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Japan, US get S. Korean heads-up on comm. line reopening with North

U.S. Deputy Secretary of State Wendy Sherman, right, South Korean First Vice Foreign Minister Choi Jong Kun, left, with Japanese Vice-Minister for Foreign Affairs Takeo Mori, center, pose for photographers prior to their trilateral meeting at the Iikura Guesthouse on July 21, 2021, in Tokyo. (AP Photo/Eugene Hoshiko)

SEOUL/Tokyo (Kyodo) -- South Korea informed Japan and the United States via diplomatic channels before announcing earlier this week its agreement with North Korea to restore inter-Korean communications lines, Japanese and South Korean diplomatic sources said Thursday.

    The advance notice about the Tuesday announcement signals the government of President Moon Jae In placing importance on cooperation with the United States and Japan on North Korean issues despite having frosty ties with Tokyo over wartime labor and other issues.

    The U.S. administration of President Joe Biden is working to restore relations with its allies that frayed under his predecessor Donald Trump's administration and has attached importance to the trilateral framework involving the United States and its key Asian allies.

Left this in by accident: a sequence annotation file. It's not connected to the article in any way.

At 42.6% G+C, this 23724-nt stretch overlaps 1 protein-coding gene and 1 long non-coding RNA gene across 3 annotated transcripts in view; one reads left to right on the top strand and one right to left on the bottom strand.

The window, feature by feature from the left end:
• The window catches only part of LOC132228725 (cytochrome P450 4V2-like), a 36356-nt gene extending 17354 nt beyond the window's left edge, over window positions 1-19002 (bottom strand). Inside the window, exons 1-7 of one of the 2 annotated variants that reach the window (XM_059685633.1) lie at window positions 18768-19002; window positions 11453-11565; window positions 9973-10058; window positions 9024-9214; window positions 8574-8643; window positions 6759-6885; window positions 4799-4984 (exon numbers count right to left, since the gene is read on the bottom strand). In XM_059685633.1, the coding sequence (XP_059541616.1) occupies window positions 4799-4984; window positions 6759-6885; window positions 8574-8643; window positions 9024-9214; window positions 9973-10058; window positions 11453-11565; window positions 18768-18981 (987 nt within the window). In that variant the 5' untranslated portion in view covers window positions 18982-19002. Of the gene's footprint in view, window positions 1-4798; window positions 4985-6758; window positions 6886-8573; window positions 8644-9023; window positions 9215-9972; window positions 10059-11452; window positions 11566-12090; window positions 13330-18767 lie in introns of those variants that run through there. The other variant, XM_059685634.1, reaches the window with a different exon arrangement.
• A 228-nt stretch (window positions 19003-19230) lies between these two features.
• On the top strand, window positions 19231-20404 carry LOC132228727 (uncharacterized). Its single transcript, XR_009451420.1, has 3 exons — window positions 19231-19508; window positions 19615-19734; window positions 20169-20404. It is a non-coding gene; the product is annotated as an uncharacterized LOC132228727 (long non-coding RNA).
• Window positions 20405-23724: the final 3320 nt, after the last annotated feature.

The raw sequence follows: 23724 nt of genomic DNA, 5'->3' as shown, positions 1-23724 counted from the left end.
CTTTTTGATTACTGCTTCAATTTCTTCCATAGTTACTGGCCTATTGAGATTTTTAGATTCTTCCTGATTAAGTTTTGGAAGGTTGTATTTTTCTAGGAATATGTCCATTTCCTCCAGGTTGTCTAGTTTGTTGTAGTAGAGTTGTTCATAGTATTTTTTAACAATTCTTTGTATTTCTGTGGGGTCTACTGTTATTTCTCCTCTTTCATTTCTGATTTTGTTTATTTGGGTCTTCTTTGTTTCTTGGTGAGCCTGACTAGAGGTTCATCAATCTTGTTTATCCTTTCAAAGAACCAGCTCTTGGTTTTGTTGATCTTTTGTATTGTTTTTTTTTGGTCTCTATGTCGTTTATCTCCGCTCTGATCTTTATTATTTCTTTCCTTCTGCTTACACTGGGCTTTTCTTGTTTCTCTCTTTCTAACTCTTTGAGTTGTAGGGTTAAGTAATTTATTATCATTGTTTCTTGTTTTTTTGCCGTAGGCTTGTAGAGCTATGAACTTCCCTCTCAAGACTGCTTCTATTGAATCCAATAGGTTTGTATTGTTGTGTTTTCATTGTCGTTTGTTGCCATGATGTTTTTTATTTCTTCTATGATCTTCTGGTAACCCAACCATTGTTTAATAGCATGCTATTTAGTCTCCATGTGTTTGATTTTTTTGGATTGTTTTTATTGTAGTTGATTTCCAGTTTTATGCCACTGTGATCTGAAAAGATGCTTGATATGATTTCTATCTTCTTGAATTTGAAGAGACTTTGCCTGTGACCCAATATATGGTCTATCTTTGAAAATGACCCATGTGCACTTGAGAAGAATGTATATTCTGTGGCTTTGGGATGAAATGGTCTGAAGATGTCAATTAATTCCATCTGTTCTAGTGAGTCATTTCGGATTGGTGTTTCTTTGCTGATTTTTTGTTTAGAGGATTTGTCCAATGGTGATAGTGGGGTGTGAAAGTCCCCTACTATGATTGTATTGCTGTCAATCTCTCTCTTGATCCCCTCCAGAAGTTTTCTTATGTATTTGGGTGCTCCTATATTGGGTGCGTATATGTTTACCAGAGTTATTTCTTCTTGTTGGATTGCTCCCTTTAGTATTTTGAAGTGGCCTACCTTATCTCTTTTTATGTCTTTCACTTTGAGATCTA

The Moon government appears to be responding in kind. "We believe South Korea will continue to work in concert with Japan and the United States going forward," a Japanese government official said.

    South Korean media have reported that North and South Korea agreed last weekend to restore the lines that had been cut off by the North last year. The Japanese and South Korean diplomatic sources said Seoul reached out to Tokyo before Tuesday.

    South Korea also said Tuesday that Moon and North Korean leader Kim Jong Un have agreed to improve inter-Korean ties, with Pyongyang's state-run Korean Central News Agency reporting that the leaders of the two Koreas "agreed to make a big stride in recovering the mutual trust and promoting reconciliation" by restoring the communication lines.

    With North Korea keeping its borders closed due to the coronavirus pandemic, South Korea hopes to hold inter-Korean consultations online.

    It remains to be seen whether the North would agree to hold substantive talks on such issues as the pandemic response and the possible rebuilding of an inter-Korean liaison office the North blew up in June last year.

    Meanwhile, nuclear talks between the United State and North Korea remain stalemated after a summit meeting between Trump and Kim ended with no deal in February 2019. It is unclear whether the latest improvement in North-South ties could lead to a restart of the U.S.-North Korea talks.

    Observers say North Korea could harden its stance once the United States and South Korea hold a joint military exercise in a scaled-down manner this summer despite the North Korean demand that it be called off. Pyongyang has denounced such exercises as preparations for invasion.

    The North had cut off the inter-Korean communication lines in retaliation for anti-Pyongyang leaflets defector groups had sent over the border from the South by balloon.

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